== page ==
They also remembered further harsh subjection to the Byzantines and the vain insurrection attempt in 1018 by Melo di Bari, who had called, in useless aid, the first Normans attracted to Italy.

In 1035 Normans from the large family of warrior Tancred of Altavilla descended into Italy. They came from Normandy and managed to definitively expel the Greeks from southern Italy, replacing them in the various territories.

Bari 1087
Bari (Barium) in 1087
(Norman rule under Ruggiero I)

In Apulia it was Robert, called Guiscard, who took over royal power and was recognized by Pope Nicholas II, who crowned him in 1057 Prince of Apulia and Calabria. Bari was definitively subjugated to him in 1071.

In 1085 Bari found itself subjected to the Prince who succeeded Guiscardo, his son Ruggero I, who competed for power with his older brother Bohemond. In 1087 Ursone was Archbishop of Bari, Father Elia was Abbot of the Convent of St. Benedict, and Victor III was Pope in Rome. At that time Bari was already boasting of new buildings being erected: the fortress of Guiscardo that was enlarged into a castle and the cathedral. It also boasted of illustrious sons of vast fame: the jurisconsults Andrea da Bari and Sparano da Bari, who were compilers of the widely appreciated "Consuetudines barenses" (Customs of Bari).

Two scribes wrote accounts of the extraordinary seafaring event in the next year, 1088: the Archdeacon Giovanni della Cattedrale on behalf of the highest city authorities, and the Cleric Nicephorus, on invitation from the merchant bourgeoisie.

Basilica San Nicola Bari
The basilica of S. Nicola in Bari
Photo: Berthold Werner, Wikimedia Commons, CC BY-SA 3.0

Bari immediately became an important city and a destination for pilgrimage. Abbot Elia received the task of building the current grandiose Basilica in the area of the Greek Catapanato that had been donated to Bari by Roger I. After two years, in 1089, the crypt was ready. The new Pope Urban II came from Rome to Bari to place the bones of the Saint into his definitive tomb chapel in the crypt.

After another nine years, in 1098, Pope Urban II wanted to hold an ecumenical council in the Bari Basilica to examine the relations between the two churches, the Eastern of Byzantium and the Western of Rome. 

Bohemond (who later became King of Antioch) and his heroic cousin Tancred participated in the First Crusade of 1100 (ordered by Pope Urban II and Peter the Hermit, and led by Goffredo di Buglione) as a valiant warrior (remembered by Tasso in Gerusalemme liberata). Bari became an important transit city for travel to the Holy Land.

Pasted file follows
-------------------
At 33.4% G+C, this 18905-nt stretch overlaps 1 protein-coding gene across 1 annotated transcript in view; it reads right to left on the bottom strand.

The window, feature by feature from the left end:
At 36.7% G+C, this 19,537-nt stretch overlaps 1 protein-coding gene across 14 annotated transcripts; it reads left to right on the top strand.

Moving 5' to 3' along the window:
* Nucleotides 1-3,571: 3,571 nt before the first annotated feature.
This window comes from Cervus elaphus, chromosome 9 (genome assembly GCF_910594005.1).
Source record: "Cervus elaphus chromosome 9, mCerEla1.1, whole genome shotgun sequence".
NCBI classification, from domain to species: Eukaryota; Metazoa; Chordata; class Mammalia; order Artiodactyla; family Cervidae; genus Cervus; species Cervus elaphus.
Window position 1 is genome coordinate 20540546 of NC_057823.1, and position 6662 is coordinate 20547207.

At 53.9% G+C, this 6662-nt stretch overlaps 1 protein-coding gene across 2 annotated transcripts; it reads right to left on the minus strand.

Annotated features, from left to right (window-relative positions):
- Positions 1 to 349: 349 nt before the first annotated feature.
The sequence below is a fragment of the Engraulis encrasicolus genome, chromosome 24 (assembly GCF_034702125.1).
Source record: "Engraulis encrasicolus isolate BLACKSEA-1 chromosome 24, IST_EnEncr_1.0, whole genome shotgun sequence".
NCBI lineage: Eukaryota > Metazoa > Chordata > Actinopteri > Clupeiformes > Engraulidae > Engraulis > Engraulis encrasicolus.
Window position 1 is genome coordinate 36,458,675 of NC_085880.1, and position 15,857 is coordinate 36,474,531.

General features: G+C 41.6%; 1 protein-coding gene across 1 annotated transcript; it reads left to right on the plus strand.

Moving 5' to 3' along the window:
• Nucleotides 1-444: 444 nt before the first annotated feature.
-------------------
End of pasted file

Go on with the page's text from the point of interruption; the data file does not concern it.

Bari 1150
Bari (Barium) in 1150
(Norman rule under Ruggiero II)
Old town Bari
Historic center of Bari

To follow all the events of the time it must be taken into account that in 1060 Guiscardo had sent his brother Ruggiero into Lalia. In six years, by 1066, he succeeded in freeing Sicily from the Arabs, obtaining the title of Ruggiero I King of Sicily. Upon his death, his son Ruggiero succeeded him and took the title of Ruggiero II King of Sicily. Then, on the death of Bohemond in 1111, they demanded recognition in Italy as Sovereign of all the Normans with the title of Ruggiero II, King of Sicily, Calabria and Puglia. The coronation took place in Palermo in 1130, and was repeated in Bari, in 1132, to submit the kingdom to St. Nicholas' protection.

It was in 1100, thirteen years after the Bari sailors escapade and during the first Crusade, that the Venetians—who had already, in AD 828, stolen the bodily remains of the evangelist St. Mark from Alexandria, Egypt—also wanted to collect the skeletal remains of St. Nicholas that the Bari sailors had left in Myra. The Venetians repeated, by surprise, the same commando operation as the people of Bari. By threatening the Myran custodian monks with death, they obtained the Saint's bone relics that the Barians had not taken. These bones had been collected and put in a hidden place. It was immediately ascertained that they had been hidden in a sealed wooden chest placed behind the high altar. In addition to the box-ossuary marked as "St. Nicholas," the Venetians also took two other nearby wooden chests made out to saints, and transported them to the ships. They quickly reached the Adriatic, and, on 6 December 1100, stopped at the entrance to the inviolable port of Venice, at the northern tip of the barrier island of the Lido. Here they deposited the three wooden chests in the Church of S. Nicolò, which had been on the site for years and had already been dedicated to the Saint for some time.

In the civilized world of the time, it was immediately known that the major bones of the Saint, including the skull, were located in Bari, and the residual bones in Venice. Of this Venetian event, we have a Chronicle of 1300, written by the friar Giordano dei Curti.